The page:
Light Magazine Spotlight Articles  Human Dignity  Life  Marriage and Family  Religious Liberty  Human Dignity

Remembering the Underserved During COVID-19 Lockdowns

A different ministry for a church planter in Spain

Donning full COVID-19 protective gear—two sets of gloves, a mask, a plastic face shield, and a hazmat-style jumpsuit—Rusty Ford, a church planter in Seville, Spain, entered a nursing home in crisis during the height of the pandemic in 2020. 

He’d spend the better part of the next two months serving in any needed capacity at Joaquín Rosillo nursing home in San Juan de Aznalfarache (Seville).1https://www.elmundo.es/an=dalucia/2020/04/06/5e8b2b52fdddff15aa8b4666.html This nursing home was deemed too dangerous for most people to enter. 

Each evening as he came home to his wife, Jennifer, and four small children, they’d go to one side of the house while he put his potentially compromised clothes in the wash and showered before touching them. 

By April 2020, nearly 80 residents of this home had been diagnosed with COVID-19. Twenty-four of the residents died due to complications from the disease. 

Spain was under lockdown, as panic ensued. At this point, no one knew how the virus was spreading or much about it at all. As the country remained locked down for a total of six weeks, with people not being allowed out of their homes except for trips to the hospital, pharmacy, or grocery store, Ford knew he had to do something. 

After going through the red tape to be allowed into this underserved facility, he was granted access.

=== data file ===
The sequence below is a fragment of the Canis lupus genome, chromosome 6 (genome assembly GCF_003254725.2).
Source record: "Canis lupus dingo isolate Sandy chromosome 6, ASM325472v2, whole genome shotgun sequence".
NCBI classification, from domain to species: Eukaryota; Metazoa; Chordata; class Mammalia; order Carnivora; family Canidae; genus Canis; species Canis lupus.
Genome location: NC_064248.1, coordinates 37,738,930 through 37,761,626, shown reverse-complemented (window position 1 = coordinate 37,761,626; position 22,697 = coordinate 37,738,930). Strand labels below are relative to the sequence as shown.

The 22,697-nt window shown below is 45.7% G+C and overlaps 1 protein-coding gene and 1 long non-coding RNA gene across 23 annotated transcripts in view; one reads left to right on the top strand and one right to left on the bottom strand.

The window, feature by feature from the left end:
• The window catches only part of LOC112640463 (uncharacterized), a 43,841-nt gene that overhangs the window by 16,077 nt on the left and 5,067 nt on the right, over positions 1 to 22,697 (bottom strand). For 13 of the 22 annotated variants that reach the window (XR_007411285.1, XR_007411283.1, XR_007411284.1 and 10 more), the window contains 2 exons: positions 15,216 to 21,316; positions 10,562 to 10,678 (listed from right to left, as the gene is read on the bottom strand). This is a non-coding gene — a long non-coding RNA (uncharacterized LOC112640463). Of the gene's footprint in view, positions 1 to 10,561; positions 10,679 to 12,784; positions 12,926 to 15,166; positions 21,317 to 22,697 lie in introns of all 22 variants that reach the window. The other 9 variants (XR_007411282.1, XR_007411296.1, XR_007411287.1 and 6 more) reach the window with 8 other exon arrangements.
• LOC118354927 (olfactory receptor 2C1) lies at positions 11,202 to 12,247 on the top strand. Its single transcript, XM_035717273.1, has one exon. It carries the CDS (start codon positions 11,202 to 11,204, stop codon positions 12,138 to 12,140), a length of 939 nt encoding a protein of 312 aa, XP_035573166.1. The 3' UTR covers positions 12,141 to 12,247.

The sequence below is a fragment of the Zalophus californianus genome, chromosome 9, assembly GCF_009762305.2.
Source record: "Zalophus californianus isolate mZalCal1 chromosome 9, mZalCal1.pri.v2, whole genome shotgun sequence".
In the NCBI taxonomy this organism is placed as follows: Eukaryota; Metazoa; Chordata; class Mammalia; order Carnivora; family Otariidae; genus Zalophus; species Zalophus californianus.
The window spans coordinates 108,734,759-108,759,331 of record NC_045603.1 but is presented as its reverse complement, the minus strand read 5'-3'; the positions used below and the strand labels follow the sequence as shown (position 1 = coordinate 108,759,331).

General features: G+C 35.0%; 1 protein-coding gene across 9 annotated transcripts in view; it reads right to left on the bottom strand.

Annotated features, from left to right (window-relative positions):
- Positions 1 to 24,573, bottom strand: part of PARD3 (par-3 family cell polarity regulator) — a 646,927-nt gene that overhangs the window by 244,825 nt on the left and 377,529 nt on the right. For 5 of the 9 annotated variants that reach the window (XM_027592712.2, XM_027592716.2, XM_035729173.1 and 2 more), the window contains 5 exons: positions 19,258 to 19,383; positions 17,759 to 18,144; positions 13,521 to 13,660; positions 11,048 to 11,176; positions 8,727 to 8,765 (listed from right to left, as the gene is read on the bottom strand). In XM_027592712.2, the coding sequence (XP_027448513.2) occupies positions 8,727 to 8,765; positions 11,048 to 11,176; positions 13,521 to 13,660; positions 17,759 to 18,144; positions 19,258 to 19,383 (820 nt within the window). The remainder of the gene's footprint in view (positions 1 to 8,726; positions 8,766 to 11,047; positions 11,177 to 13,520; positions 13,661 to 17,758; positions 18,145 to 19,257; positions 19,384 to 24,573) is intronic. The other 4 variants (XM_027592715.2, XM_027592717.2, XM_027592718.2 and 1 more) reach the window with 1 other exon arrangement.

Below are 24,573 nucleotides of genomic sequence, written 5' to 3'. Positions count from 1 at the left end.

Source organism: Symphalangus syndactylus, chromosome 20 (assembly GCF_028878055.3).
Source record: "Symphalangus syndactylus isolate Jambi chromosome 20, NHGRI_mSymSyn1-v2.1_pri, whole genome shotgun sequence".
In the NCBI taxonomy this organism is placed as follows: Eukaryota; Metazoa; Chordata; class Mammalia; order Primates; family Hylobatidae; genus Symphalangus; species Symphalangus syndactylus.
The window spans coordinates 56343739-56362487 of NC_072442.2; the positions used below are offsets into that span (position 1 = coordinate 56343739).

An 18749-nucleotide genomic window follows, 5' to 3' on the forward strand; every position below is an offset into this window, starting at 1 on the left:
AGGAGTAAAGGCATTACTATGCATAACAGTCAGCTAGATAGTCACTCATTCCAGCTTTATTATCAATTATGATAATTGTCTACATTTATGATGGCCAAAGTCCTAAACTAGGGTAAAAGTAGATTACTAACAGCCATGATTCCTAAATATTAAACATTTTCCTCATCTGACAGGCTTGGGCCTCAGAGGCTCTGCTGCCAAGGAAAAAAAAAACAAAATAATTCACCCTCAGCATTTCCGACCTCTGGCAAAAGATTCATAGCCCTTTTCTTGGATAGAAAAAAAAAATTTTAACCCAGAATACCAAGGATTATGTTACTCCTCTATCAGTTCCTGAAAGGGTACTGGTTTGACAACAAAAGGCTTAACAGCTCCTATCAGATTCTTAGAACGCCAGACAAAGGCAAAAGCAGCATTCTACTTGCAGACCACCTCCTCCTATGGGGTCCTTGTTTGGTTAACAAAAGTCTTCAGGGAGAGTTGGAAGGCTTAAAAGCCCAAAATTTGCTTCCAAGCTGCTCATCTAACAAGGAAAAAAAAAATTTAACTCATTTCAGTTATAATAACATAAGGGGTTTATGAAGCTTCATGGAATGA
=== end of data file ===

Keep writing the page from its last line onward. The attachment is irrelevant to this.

An open door to the underserved

In the nursing home, he did a little bit of everything, he explained. 

“I’d go into rooms and I’d help clean people. I’d help feed people. Basically, whatever needed to be taken care of, I was there to do,” Ford said.

Many of these elderly people already had limited mobility. During the first few weeks of his time there, the lockdown regulations didn’t allow them to move from room to room for meals or socialization. Residents were isolated. 

But, in Ford’s capacity as a volunteer, he was able to go into the rooms and visit with the residents. In a country that is less than 1% evangelical Christian, it was crucial to offer some form of hope in the height of the crisis. 

“I was getting chances to pray with people, because people are talking now,” he said. “Everybody I was dealing with has basically never heard the gospel. And I was also getting a chance to share the gospel with some of the coworkers.”

IMB president, Paul Chitwood, remarked, 

Rusty is but one among more than 3,600 IMB missionaries who have continued to share the gospel around the world in the midst of a global pandemic. With literally thousands of short-term mission trips cancelled over the past 18 months, Southern Baptists have not been left without a witness among the nations. The risks and challenges our missionaries continue to face in light of COVID-19 are enormous, but they remain hard at work.